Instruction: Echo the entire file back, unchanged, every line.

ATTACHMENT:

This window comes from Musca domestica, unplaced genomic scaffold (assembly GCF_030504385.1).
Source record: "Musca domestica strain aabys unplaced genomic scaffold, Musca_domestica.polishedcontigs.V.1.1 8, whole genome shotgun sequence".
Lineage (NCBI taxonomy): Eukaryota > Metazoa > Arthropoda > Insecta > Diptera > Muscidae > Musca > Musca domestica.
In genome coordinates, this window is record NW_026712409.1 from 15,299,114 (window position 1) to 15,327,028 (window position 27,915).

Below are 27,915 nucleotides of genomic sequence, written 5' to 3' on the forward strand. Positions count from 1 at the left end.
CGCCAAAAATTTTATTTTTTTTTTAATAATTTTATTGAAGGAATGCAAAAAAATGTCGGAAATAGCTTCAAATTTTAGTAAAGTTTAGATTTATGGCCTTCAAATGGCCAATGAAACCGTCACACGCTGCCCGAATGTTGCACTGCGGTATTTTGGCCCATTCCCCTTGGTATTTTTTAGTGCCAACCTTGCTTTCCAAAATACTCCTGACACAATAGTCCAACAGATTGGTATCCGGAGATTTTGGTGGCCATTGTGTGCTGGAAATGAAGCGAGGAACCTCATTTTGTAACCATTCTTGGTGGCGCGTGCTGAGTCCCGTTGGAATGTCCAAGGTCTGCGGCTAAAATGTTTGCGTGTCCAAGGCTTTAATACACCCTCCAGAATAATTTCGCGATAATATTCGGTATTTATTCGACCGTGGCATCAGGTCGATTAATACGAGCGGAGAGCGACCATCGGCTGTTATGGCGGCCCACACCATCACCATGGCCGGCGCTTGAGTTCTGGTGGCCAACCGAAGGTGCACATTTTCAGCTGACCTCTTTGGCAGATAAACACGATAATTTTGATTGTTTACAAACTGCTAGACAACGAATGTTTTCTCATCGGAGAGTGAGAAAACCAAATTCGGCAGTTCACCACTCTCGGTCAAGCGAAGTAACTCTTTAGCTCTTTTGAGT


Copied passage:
This window comes from Musca domestica, unplaced genomic scaffold (assembly GCF_030504385.1).
Source record: "Musca domestica strain aabys unplaced genomic scaffold, Musca_domestica.polishedcontigs.V.1.1 8, whole genome shotgun sequence".
Lineage (NCBI taxonomy): Eukaryota > Metazoa > Arthropoda > Insecta > Diptera > Muscidae > Musca > Musca domestica.
In genome coordinates, this window is record NW_026712409.1 from 15,299,114 (window position 1) to 15,327,028 (window position 27,915).

Below are 27,915 nucleotides of genomic sequence, written 5' to 3' on the forward strand. Positions count from 1 at the left end.
CGCCAAAAATTTTATTTTTTTTTTAATAATTTTATTGAAGGAATGCAAAAAAATGTCGGAAATAGCTTCAAATTTTAGTAAAGTTTAGATTTATGGCCTTCAAATGGCCAATGAAACCGTCACACGCTGCCCGAATGTTGCACTGCGGTATTTTGGCCCATTCCCCTTGGTATTTTTTAGTGCCAACCTTGCTTTCCAAAATACTCCTGACACAATAGTCCAACAGATTGGTATCCGGAGATTTTGGTGGCCATTGTGTGCTGGAAATGAAGCGAGGAACCTCATTTTGTAACCATTCTTGGTGGCGCGTGCTGAGTCCCGTTGGAATGTCCAAGGTCTGCGGCTAAAATGTTTGCGTGTCCAAGGCTTTAATACACCCTCCAGAATAATTTCGCGATAATATTCGGTATTTATTCGACCGTGGCATCAGGTCGATTAATACGAGCGGAGAGCGACCATCGGCTGTTATGGCGGCCCACACCATCACCATGGCCGGCGCTTGAGTTCTGGTGGCCAACCGAAGGTGCACATTTTCAGCTGACCTCTTTGGCAGATAAACACGATAATTTTGATTGTTTACAAACTGCTAGACAACGAATGTTTTCTCATCGGAGAGTGAGAAAACCAAATTCGGCAGTTCACCACTCTCGGTCAAGCGAAGTAACTCTTTAGCTCTTTTGAGT